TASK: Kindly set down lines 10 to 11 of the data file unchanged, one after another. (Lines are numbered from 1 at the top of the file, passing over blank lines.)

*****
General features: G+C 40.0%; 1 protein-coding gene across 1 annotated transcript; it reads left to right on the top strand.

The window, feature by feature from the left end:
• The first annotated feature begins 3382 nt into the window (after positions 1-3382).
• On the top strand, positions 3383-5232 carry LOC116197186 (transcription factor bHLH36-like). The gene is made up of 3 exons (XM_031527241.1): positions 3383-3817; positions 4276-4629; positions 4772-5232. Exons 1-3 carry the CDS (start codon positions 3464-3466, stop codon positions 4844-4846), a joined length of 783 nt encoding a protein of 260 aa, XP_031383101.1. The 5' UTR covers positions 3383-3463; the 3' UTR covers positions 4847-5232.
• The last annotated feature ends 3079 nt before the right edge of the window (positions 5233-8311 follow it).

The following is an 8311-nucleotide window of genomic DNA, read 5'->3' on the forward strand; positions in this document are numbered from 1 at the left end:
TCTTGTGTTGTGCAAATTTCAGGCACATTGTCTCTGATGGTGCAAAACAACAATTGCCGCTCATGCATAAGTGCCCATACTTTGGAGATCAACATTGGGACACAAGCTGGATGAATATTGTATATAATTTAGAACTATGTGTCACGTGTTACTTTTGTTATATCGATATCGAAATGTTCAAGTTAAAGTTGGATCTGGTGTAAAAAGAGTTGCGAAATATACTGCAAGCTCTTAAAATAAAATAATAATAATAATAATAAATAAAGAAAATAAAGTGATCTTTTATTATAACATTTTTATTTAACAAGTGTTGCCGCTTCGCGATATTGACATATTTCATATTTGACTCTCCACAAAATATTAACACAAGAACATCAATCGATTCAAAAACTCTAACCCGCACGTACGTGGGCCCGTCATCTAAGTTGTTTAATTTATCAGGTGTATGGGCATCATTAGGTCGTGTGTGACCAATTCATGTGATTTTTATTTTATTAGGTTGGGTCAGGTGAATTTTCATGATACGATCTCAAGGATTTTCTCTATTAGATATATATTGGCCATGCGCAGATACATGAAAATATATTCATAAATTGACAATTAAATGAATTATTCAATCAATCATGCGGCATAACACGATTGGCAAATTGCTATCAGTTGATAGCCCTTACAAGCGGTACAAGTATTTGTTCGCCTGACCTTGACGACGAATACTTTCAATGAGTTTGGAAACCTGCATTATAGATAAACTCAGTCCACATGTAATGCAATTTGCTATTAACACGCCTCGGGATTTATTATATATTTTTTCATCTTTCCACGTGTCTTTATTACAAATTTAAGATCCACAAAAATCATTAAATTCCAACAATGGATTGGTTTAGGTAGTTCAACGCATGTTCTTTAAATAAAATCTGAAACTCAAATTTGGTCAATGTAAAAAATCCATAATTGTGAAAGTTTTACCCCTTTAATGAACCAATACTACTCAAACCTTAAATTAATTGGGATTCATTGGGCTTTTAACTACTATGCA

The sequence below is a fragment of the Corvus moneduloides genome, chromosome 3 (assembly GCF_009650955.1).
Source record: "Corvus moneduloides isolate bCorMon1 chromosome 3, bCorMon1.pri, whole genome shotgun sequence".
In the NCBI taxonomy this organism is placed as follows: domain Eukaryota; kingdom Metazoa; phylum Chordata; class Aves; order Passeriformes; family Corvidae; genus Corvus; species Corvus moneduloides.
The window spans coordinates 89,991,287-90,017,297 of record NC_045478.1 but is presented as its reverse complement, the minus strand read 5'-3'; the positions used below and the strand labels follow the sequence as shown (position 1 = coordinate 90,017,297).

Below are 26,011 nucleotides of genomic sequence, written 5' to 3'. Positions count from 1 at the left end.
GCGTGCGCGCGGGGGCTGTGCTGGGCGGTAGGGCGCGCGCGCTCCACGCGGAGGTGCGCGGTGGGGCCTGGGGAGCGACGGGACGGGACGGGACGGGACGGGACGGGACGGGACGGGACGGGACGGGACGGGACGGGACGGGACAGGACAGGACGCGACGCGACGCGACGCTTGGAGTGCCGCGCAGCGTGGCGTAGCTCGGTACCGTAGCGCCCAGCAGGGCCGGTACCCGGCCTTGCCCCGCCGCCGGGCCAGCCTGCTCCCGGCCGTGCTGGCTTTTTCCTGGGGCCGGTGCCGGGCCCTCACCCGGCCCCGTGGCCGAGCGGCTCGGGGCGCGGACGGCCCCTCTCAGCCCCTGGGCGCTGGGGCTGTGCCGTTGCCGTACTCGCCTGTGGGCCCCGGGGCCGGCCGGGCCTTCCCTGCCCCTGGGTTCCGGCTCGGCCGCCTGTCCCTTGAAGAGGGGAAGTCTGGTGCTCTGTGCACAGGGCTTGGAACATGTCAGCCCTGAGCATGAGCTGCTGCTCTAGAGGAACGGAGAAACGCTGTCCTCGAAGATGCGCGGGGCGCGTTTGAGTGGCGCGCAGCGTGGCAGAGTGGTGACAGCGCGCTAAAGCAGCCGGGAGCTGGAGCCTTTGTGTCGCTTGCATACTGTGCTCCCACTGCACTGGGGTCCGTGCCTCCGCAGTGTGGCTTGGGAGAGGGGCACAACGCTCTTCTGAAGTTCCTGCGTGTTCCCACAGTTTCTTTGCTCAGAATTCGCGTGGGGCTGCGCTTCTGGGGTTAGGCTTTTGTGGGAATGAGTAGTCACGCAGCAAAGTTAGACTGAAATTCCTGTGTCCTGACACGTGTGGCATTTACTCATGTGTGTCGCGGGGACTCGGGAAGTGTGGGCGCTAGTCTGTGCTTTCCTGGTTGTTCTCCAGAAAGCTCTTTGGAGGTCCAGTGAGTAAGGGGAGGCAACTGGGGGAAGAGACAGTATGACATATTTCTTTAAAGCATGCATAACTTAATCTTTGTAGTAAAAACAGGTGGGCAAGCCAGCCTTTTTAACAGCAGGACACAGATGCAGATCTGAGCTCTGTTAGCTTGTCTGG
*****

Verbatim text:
In the NCBI taxonomy this organism is placed as follows: domain Eukaryota; kingdom Metazoa; phylum Chordata; class Aves; order Passeriformes; family Corvidae; genus Corvus; species Corvus moneduloides.
The window spans coordinates 89,991,287-90,017,297 of record NC_045478.1 but is presented as its reverse complement, the minus strand read 5'-3'; the positions used below and the strand labels follow the sequence as shown (position 1 = coordinate 90,017,297).